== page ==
Last week, we looked at doing

classification using texts and trying to

train and understand

positive and negative sentiment in movie reviews.

We finished by looking at the effect of tokenizing words,

and saw that our classifier failed

to get any meaningful results.

The main reason for this was that the context

of words was hard to follow when

the words were broken down into

sub-words and the sequence in which

the tokens for the sub-words appear

becomes very important in understanding their meaning.

Let's take a look at that now.

The neural network is like

a function that when you feed it in data and labels,

it infers the rules from these,

and then you can use those rules.

So it could be seen as a function a little bit like this,

you take the data and you take the labels,

and you get the rules.

But this doesn't take any kind of sequence into account.

To understand why sequences can be important,

consider this set of numbers.

If you've never seen them before,

they're called the Fibonacci sequence.

So let's replace the actual values

with variables such as n_0,

n_1 and n_2, etc., to denote them.

Then the sequence itself can be derived

where a number is the sum of the two numbers before it.

So 3 is 2 plus 1,

5 is 2 plus 3,

8 is 3 plus 5, etc.

Our n_x equals n_x minus 1,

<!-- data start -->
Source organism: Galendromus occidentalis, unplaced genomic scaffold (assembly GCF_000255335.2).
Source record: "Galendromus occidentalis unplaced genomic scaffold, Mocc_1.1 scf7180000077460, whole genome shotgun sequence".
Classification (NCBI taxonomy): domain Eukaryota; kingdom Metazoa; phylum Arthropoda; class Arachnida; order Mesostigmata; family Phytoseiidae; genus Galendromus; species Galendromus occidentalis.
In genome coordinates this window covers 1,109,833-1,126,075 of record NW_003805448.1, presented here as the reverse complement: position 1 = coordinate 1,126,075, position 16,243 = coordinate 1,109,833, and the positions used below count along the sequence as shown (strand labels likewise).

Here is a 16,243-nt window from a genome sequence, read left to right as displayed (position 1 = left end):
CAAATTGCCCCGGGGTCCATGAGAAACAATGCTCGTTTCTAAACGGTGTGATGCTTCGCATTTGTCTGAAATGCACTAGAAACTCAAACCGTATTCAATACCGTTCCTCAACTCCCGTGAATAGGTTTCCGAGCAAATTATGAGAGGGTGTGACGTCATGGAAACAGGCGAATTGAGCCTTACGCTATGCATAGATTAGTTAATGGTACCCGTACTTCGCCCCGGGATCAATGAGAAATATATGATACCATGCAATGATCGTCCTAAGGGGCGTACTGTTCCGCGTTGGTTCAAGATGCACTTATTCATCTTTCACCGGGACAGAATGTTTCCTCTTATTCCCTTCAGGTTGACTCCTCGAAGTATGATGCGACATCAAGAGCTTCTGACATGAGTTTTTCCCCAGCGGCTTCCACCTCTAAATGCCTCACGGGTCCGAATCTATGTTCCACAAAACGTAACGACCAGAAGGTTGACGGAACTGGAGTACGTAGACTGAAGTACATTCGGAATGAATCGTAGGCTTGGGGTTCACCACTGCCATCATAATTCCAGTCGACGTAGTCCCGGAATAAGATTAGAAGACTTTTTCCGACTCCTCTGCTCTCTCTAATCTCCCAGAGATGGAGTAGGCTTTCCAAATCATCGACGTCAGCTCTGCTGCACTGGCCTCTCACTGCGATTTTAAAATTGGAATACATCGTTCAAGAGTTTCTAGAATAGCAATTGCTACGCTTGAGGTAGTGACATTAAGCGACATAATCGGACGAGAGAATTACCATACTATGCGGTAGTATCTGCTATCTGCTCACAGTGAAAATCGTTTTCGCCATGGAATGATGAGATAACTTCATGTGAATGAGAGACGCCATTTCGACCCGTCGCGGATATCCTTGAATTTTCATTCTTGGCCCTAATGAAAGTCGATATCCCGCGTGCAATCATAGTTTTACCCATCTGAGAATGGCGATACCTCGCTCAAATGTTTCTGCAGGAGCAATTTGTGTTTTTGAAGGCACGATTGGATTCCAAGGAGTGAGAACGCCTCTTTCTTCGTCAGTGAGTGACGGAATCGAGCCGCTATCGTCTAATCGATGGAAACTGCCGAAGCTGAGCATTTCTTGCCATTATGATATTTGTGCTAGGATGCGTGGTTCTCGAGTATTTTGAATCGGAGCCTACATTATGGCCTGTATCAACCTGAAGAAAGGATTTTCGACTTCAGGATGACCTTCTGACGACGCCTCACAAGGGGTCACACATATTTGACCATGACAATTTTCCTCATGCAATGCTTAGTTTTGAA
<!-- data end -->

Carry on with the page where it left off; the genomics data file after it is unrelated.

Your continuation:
plus n_x minus 2,

where x is the position in the sequence.

Visualized, it might also look like this,

one and two feed into

the first function and three comes out.

Two gets carried over to the next,

where it's fed in along with the three to give us a five.

The three is carried on to the next where it's fed into

the function along with the five to

get an eight and so on.

This is similar to the basic idea of

a recurrent neural network or RNN,

which is often drawn a little like this.

You have your x as in input and your y as an output.

But there's also an element that's fed

into the function from a previous function.

That becomes a little more clear when

you chain them together like this,

x_0 is fed into the function returning y_0.

An output from the function is

then fed into the next function,

which gets fed into the function along

with x_2 to get y_2,

producing an output and continuing the sequence.

As you can see,

there's an element of x_0

fed all the way through the network,

similar with x_1 and x_2 etc.

This forms the basis of

the recurrent neural network or RNN.

I'm not going to go into detail and how they work,

but you can learn much more about

them at this course from Andrew.